Thomas K Thomas

‘India much more than an offshore hub’

Thomas K. Thomas | Updated on March 12, 2018 Published on October 12, 2012

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“We see India now as a place where we want to do things on our own”. SIR MICHAEL RAKE, CHAIRMAN, BT GROUP PLC

A former top accountant and senior independent director on the board of Barclays, Sir Michael Rake is the Chairman of BT Group plc (formerly British Telecom). He is also Chairman of easyJet plc, as well as Chairman of the private equity oversight group, the Guidelines Monitoring Committee.

From May 2002 to September 2007, Sir Michael was Chairman of KPMG International.

The 64-year-old has been heading BT since 2007 and under him the telecom company has seen significant growth, especially in the broadband segment. In India, BT primarily offers long-distance telephony services to corporate customers. It also has a minority stake in IT services firm Tech Mahindra.

Business Line met Sir Michael and talked about a whole range of things, from the Euro Zone crisis to the latest FDI policy announcements in India and the debate over Government control of the Internet. Excerpts:

What is your assessment of the investment environment in India, especially after the latest rounds of reforms announced by the Government?

Since I was last here in India four years ago, there have been enormous developments in the global economy, mostly bad. India has continued to be what people expected it to be, with a young, fast-growing middle class — many things have gone positively and that has attracted inward investments.

However, recently, investments have fallen but that’s because of the global environment. Businesses are hoarding cash in US, they are worried about the banking systems and there is a lack of confidence in general.

All countries need to understand that businesses want certainty and continuity of policy — a kind of political neutrality. So the current moves by the Finance Minister in India are quite rightly saying ‘India wants you’, so I think that’s important.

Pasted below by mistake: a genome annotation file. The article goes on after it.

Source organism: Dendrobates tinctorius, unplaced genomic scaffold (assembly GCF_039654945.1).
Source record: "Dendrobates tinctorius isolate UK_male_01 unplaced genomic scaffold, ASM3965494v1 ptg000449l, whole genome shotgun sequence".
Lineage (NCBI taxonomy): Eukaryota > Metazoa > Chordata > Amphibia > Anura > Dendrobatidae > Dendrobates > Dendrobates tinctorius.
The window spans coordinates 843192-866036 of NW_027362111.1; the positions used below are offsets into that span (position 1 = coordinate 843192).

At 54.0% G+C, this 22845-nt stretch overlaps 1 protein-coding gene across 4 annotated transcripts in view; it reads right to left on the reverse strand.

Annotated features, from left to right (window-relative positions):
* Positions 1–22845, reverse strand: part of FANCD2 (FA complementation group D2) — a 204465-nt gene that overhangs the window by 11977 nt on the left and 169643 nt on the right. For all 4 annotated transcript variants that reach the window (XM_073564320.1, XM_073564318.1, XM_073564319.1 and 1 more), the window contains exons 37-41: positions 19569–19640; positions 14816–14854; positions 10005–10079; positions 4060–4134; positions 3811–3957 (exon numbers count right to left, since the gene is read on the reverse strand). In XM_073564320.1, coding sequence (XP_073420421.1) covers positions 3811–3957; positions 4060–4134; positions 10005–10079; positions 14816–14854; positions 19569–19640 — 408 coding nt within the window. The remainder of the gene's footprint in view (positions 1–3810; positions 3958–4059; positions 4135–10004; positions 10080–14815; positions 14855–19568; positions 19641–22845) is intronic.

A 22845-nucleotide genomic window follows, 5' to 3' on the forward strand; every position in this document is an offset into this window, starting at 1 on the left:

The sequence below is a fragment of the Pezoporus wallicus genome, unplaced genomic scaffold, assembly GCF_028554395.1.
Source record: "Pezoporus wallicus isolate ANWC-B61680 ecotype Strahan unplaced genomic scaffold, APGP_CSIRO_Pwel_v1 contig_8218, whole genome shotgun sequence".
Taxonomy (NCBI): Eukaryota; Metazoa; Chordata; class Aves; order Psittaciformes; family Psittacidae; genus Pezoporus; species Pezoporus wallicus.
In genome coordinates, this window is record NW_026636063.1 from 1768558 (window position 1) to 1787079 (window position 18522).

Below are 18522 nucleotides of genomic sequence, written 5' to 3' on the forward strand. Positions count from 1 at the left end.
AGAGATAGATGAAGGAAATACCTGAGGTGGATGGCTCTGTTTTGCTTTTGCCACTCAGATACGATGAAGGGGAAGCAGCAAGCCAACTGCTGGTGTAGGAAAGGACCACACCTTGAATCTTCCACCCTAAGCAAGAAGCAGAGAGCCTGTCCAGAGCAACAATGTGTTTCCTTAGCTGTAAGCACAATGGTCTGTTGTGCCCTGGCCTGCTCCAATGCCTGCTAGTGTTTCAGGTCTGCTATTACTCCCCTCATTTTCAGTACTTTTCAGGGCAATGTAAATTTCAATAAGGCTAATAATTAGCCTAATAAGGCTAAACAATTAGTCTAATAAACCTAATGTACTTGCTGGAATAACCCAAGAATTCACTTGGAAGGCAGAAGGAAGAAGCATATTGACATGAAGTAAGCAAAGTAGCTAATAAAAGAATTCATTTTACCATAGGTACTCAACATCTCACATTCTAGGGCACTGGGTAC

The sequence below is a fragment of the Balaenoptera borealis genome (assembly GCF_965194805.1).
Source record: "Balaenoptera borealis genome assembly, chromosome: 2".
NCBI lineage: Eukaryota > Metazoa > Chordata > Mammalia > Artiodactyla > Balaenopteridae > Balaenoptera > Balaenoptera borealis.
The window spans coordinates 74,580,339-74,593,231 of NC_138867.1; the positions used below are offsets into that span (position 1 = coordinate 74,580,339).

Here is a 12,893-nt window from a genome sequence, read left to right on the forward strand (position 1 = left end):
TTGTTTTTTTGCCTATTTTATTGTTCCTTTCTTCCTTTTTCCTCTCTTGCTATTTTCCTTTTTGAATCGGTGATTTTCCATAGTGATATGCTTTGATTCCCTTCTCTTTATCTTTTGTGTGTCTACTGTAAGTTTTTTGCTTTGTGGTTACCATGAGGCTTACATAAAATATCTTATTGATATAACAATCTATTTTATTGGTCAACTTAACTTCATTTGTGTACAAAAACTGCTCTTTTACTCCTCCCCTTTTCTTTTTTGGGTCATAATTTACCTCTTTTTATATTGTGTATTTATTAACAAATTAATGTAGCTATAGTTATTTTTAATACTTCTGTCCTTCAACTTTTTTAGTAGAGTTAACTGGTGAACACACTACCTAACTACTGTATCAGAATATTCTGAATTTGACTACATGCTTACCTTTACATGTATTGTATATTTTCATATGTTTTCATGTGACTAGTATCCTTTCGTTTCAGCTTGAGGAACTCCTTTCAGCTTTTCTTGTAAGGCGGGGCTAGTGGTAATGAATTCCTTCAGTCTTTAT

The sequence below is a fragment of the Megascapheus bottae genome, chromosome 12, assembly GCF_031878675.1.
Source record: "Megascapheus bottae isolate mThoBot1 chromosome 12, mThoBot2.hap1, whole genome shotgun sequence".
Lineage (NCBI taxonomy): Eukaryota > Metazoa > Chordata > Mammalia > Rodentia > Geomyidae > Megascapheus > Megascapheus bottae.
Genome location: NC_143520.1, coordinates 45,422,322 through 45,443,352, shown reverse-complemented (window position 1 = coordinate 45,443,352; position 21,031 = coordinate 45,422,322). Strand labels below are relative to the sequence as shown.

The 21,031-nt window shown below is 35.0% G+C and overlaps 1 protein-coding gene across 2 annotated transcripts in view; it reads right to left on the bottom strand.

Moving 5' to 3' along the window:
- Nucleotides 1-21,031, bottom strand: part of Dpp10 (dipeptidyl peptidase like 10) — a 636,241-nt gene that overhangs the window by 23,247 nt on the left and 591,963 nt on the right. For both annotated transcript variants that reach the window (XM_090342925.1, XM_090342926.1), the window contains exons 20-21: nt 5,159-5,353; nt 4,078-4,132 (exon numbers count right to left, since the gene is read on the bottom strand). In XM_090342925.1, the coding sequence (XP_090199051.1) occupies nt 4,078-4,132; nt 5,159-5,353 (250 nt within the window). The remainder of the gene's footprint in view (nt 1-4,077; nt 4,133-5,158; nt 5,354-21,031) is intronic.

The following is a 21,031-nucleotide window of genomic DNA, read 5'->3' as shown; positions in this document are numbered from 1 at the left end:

If the FDI cap in telecom is raised from 74 per cent to 100 per cent, will BT look at increasing its stake in the Indian venture?

If the law were to change, we will see if we wanted to do that or not. Would we rather have 90 per cent than 74 per cent? Probably, yes. Is it a problem now with 74 per cent? The answer is No.

We would understand if the Government wanted to have a golden share, because it is critical infrastructure. So, as far as BT is concerned, at this point in time, it is not a huge issue. In India, we have a 74 per cent share and we are happy with that.

Do you think 100 per cent FDI could attract other foreign investors into Indian telecom?

Other investors in the telecom retail space will look at the bigger issues, such as the level of competition. It is already an overcrowded market, so it will be difficult. So the issue is more about viability of coming at this stage and the price you would have to pay. But if they do invest, most companies would like to have a majority stake.

What will BT’s roadmap in India be? Will you consider moving to the retail services space?

No. As far as retail services are concerned, we will stick to our home market of UK. The scale, size of investments and the politics of going retail ….in India we will stick to what we are good at, which is managing global networks for big companies.

We will provide more and more tech support services from here, not just to our customers here but for our global operations, from own employee staff rather than outsourcing here. So, we will have more people working for BT as the organisation here matures.